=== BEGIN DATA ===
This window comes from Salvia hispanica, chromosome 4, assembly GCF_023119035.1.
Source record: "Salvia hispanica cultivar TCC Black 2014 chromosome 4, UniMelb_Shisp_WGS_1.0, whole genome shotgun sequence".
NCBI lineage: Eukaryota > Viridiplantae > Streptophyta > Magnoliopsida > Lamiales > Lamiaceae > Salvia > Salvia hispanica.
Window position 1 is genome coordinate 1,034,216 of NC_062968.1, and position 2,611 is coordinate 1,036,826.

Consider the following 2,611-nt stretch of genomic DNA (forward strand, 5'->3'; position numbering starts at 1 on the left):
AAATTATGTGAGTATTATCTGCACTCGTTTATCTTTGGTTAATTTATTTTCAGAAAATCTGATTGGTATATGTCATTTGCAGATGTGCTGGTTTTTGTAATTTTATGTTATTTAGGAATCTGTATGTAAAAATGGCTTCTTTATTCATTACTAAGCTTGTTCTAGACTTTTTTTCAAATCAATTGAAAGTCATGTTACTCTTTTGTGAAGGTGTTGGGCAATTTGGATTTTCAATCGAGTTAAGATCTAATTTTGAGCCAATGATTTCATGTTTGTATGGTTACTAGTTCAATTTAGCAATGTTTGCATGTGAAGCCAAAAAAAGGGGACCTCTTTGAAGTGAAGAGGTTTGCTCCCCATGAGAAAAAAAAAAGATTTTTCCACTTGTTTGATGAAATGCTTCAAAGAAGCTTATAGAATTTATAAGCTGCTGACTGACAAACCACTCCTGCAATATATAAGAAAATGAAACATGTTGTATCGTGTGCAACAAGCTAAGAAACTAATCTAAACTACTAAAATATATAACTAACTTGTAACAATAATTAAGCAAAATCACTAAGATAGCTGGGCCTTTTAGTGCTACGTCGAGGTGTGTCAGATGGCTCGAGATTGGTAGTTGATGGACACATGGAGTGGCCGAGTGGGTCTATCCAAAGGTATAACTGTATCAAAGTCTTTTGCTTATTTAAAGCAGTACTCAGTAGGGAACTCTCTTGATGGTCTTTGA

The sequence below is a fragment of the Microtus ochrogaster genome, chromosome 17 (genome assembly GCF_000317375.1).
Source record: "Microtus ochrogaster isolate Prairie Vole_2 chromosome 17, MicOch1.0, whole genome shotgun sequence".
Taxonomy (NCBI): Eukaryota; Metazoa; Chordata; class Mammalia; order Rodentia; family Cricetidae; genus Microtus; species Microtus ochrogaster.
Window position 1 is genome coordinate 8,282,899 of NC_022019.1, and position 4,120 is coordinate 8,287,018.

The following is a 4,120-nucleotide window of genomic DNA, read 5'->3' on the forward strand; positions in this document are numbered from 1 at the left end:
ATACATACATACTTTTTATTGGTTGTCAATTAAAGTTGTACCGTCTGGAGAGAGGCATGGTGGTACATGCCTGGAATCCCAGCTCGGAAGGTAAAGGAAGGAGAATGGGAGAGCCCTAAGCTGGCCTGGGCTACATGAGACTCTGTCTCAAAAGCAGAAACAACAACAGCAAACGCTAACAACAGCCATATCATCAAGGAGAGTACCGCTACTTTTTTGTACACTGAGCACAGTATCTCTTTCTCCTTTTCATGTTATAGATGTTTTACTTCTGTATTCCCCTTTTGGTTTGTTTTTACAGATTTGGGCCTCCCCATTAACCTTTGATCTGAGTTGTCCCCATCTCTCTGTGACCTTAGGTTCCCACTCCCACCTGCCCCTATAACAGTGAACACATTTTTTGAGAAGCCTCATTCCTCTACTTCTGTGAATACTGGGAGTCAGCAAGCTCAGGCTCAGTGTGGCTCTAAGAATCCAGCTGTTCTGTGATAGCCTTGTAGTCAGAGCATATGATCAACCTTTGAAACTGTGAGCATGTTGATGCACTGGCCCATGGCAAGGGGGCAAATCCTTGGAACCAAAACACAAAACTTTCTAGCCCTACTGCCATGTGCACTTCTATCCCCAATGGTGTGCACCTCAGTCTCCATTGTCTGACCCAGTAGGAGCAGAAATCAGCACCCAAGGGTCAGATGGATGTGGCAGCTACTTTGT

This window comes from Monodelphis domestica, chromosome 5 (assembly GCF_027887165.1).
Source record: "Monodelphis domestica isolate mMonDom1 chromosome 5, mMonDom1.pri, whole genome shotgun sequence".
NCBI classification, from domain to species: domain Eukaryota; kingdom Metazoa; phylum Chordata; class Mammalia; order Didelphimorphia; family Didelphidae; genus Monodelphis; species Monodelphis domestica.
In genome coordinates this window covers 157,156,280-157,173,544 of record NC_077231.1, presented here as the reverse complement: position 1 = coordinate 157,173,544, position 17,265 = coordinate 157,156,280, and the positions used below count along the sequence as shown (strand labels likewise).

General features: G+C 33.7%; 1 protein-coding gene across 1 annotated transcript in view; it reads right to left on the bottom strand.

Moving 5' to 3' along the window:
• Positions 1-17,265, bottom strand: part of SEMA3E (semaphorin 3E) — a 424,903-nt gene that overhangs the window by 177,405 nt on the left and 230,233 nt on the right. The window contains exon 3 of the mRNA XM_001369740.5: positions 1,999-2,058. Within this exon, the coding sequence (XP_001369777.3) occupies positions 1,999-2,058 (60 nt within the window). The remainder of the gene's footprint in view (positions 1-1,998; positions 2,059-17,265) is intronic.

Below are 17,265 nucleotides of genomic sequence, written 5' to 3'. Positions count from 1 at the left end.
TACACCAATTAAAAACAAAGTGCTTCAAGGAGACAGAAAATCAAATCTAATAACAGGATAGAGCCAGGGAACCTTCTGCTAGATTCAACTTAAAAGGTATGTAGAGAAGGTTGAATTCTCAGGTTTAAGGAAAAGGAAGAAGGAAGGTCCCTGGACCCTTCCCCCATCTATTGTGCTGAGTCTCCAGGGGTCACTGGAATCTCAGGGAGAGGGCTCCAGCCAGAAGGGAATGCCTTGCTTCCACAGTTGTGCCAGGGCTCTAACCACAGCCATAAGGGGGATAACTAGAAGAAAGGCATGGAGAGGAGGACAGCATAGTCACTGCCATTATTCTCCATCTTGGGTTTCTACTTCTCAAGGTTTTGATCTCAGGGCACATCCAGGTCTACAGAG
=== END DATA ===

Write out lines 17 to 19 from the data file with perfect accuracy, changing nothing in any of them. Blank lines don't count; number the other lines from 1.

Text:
General features: G+C 33.7%; 1 protein-coding gene across 1 annotated transcript in view; it reads right to left on the bottom strand.

Moving 5' to 3' along the window:
• Positions 1-17,265, bottom strand: part of SEMA3E (semaphorin 3E) — a 424,903-nt gene that overhangs the window by 177,405 nt on the left and 230,233 nt on the right. The window contains exon 3 of the mRNA XM_001369740.5: positions 1,999-2,058. Within this exon, the coding sequence (XP_001369777.3) occupies positions 1,999-2,058 (60 nt within the window). The remainder of the gene's footprint in view (positions 1-1,998; positions 2,059-17,265) is intronic.